What to Read: Sure Bets (originally posted March 27, 2013)
or how does the librarian know what her patrons want to read next?
'titles and sometimes authors that appeal to a wide range of readers, that fly off displays, and that we turn to when our minds go blank and we can't think of anything to suggest to a waiting reader. These aren't current best-sellers but, rather, older titles we treasure.'
However you define it, every reference librarian likes to have certain books to recommend for each type of reader that will be available on the shelf. That's why bestsellers don't fit into this category very well. If a patron NEEDS a book to read RIGHT NOW, recommending a book with a weeks-long waiting list is probably not a helpful suggestion.
Of the books and authors Ms. Saricks recommends, I agree that for fun non-fiction, Mary Roach and Bill Bryson might work for readers who like science (Roach's 'Packing for Mars' is very funny and informative) and who like just plain laugh-out-loud writing (Bryson's 'A Walk in the Woods' has been very well-received by many patrons I have recommended it to.)
Here are some 'sure bets' I have recommended and heard back from readers who enjoyed them:
For readers who want an action/adventure type of mystery, Stuard Woods' Florida-based mysteries deliver a good page-turning experience with a tough-guy edge and a little sex but not too much gore.
For readers who like dark mysteries, try Michael Connelly's Harry Bosch police procedurals set in Los Angeles. Readers who liked the TV series 'The Wire' would be a good fit for this author.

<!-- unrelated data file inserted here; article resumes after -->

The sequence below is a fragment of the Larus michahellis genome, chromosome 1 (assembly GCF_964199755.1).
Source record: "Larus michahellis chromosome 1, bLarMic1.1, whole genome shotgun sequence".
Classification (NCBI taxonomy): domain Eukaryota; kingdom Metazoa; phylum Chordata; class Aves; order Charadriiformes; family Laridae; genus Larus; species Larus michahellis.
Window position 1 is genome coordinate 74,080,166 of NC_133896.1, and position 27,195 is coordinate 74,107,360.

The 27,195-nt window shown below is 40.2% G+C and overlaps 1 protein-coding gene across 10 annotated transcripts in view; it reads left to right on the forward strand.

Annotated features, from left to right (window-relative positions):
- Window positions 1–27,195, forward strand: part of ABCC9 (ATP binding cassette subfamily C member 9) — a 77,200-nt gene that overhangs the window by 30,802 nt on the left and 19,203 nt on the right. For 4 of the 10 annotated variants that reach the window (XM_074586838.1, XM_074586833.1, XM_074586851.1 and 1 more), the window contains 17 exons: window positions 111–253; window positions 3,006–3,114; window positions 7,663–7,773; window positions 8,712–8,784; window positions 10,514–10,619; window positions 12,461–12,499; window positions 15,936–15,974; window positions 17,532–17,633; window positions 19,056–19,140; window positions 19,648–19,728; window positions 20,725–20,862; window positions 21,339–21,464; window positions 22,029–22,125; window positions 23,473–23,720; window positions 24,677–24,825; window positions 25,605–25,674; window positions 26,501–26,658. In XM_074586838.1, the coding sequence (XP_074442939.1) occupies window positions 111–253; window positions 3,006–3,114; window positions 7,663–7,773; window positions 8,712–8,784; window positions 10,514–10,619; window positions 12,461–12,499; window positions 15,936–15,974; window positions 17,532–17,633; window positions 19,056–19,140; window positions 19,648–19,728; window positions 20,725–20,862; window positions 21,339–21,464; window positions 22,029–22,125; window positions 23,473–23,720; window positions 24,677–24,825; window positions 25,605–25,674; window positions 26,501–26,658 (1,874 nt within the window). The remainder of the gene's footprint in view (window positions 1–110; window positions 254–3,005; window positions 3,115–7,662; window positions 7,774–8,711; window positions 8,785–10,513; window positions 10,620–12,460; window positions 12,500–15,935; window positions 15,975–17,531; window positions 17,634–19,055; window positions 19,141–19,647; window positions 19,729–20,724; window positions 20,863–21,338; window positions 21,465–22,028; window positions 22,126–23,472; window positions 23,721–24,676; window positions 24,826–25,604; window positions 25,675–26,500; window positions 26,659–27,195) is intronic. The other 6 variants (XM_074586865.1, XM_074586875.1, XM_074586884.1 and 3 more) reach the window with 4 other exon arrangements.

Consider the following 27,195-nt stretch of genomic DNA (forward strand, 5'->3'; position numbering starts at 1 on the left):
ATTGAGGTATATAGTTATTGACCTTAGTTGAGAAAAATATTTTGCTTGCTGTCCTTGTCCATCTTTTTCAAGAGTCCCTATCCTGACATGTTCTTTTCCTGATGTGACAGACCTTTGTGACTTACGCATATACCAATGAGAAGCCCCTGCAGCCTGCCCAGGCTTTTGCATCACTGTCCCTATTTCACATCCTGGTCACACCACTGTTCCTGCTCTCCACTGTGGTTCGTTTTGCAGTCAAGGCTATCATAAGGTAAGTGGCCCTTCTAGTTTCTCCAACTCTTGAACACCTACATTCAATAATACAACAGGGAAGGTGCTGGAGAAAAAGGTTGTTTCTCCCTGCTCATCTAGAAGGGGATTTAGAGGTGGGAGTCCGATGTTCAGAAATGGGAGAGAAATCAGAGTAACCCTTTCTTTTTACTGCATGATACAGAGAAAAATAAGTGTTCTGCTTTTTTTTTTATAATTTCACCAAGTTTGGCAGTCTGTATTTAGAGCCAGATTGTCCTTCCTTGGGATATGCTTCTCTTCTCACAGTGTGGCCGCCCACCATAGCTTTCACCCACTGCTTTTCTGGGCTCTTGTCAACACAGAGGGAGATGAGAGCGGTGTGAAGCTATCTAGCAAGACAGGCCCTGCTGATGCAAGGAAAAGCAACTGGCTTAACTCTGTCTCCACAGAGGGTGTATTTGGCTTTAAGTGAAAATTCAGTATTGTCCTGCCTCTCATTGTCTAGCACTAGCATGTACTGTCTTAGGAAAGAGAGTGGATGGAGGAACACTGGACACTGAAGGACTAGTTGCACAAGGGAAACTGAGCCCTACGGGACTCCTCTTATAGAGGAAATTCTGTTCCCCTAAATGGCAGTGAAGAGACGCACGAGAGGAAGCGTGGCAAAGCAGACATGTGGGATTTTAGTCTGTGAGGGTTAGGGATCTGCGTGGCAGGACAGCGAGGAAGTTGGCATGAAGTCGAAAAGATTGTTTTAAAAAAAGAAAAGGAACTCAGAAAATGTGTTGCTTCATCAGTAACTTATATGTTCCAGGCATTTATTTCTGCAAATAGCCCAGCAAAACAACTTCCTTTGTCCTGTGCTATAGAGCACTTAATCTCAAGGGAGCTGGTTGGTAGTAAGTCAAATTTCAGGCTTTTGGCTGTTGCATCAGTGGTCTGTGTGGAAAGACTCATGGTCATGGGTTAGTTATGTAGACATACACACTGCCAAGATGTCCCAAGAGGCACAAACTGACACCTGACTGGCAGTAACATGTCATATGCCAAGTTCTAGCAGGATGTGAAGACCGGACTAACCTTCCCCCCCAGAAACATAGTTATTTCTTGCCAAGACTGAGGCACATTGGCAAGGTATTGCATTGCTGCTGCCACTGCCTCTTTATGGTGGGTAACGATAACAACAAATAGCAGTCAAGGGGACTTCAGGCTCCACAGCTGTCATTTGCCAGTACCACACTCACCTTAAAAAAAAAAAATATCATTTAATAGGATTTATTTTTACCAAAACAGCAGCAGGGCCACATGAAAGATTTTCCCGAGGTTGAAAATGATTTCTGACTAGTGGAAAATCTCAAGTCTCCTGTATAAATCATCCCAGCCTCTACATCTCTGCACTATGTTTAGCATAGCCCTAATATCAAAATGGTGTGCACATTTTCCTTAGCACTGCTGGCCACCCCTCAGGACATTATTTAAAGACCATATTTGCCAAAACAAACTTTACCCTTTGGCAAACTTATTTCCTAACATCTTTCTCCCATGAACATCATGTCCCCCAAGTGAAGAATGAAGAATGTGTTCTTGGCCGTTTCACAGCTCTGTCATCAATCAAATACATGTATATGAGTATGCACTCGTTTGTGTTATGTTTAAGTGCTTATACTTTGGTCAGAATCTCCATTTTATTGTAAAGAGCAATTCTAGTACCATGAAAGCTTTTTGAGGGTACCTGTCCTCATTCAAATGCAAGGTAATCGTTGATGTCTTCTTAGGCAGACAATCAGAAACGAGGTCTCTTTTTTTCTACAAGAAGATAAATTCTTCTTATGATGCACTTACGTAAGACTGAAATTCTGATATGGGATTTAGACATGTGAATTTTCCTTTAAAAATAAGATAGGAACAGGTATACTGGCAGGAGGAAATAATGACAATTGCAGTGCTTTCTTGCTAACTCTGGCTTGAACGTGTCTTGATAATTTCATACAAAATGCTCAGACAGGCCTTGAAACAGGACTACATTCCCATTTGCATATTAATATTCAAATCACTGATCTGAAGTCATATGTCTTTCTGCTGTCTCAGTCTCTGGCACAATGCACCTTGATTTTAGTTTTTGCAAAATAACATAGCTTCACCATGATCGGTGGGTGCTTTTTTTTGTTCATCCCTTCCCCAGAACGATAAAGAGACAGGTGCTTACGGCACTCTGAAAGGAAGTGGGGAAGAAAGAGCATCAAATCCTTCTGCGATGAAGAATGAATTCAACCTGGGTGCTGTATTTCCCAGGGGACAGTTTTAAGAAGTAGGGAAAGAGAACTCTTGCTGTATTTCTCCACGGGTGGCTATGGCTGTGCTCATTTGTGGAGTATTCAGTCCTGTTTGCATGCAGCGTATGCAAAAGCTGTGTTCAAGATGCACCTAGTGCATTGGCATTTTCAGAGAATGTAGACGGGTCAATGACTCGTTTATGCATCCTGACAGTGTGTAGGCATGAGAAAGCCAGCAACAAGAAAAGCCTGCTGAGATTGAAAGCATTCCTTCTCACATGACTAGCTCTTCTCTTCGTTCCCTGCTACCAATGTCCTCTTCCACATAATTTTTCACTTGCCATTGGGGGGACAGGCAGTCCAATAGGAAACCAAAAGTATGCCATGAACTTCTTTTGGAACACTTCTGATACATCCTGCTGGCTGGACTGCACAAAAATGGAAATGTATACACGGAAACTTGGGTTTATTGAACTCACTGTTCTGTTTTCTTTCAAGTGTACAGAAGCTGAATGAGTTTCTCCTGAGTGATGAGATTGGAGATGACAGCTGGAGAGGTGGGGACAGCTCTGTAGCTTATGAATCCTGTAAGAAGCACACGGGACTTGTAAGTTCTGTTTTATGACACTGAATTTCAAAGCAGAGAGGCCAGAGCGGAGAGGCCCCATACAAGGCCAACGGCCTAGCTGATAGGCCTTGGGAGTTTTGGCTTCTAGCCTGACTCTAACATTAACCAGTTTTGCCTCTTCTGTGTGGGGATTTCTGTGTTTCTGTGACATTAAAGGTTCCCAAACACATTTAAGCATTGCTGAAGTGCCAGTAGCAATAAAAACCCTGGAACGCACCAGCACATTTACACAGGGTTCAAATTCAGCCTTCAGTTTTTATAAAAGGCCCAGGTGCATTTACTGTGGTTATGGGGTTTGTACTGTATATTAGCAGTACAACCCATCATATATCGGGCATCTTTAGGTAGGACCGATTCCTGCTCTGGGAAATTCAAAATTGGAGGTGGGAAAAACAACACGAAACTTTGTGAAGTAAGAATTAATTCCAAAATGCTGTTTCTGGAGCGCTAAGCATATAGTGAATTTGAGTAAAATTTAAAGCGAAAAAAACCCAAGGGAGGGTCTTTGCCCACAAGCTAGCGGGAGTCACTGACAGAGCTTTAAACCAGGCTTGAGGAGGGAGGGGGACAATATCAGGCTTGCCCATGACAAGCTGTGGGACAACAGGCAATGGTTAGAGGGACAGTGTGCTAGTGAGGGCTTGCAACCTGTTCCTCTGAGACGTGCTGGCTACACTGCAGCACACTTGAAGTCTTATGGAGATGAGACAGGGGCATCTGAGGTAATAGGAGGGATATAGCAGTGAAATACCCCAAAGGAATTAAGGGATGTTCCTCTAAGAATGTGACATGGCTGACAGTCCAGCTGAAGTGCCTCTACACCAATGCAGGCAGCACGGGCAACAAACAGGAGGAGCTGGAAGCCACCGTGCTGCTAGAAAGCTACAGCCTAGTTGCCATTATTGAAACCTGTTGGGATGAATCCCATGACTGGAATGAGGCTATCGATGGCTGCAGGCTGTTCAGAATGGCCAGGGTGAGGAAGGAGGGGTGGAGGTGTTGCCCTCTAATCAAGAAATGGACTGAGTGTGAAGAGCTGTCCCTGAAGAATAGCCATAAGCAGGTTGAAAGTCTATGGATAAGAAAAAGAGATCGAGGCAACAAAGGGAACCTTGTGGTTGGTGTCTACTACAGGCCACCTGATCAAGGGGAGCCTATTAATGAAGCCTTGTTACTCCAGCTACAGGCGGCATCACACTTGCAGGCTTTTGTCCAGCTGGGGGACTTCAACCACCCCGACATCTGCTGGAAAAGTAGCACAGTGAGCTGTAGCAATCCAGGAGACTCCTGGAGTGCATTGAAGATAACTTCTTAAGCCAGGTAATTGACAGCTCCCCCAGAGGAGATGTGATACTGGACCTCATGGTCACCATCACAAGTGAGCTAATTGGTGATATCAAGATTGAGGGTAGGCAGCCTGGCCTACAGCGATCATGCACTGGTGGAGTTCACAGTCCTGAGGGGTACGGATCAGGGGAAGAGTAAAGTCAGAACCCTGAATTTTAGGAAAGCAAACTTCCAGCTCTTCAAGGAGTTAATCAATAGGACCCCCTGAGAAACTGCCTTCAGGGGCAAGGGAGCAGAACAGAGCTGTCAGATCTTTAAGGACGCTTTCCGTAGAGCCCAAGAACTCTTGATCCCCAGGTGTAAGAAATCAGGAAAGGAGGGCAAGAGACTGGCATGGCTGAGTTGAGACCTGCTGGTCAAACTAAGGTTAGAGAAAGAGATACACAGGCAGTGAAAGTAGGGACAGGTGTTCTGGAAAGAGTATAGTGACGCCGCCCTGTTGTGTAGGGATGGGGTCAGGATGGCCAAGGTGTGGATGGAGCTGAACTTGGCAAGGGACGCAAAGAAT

For readers who want cozy, reassuring, character-based novels, our Library Director has had success recommending Mary Ann Shaffer's 'The Guernsey Literary and Potato Peel pie Society'. Unfortunately the author died before the book was published so this is a stand-alone title. But if readers like this historical cozy, they might enjoy Adriana Trigiani's 'Big Stone Gap' series based in West Virginia.
Trigiani falls almost in the 'chic lit' category but without the shopping aspect. For more good writing in the chic lit genre, try anything by Jennifer Weiner.
Some readers are WWII fans, for them recommend 'Unbroken, a World War II Story of Survival, Resilience and Redemption' by Lauren Hillenbrand.
My favorite genre is cozy mystery, so if I find a fellow cozy fan who has not yet discovered Alexander McCall Smith's 'Number One Ladies Detective Agency' series, I can feel confident that reader is going to have a lot of good reading ahead of her.
Putting the right book in the right hands at the right time that suits the reader's mood just that that moment is a great feeling. What are some of your sure bets?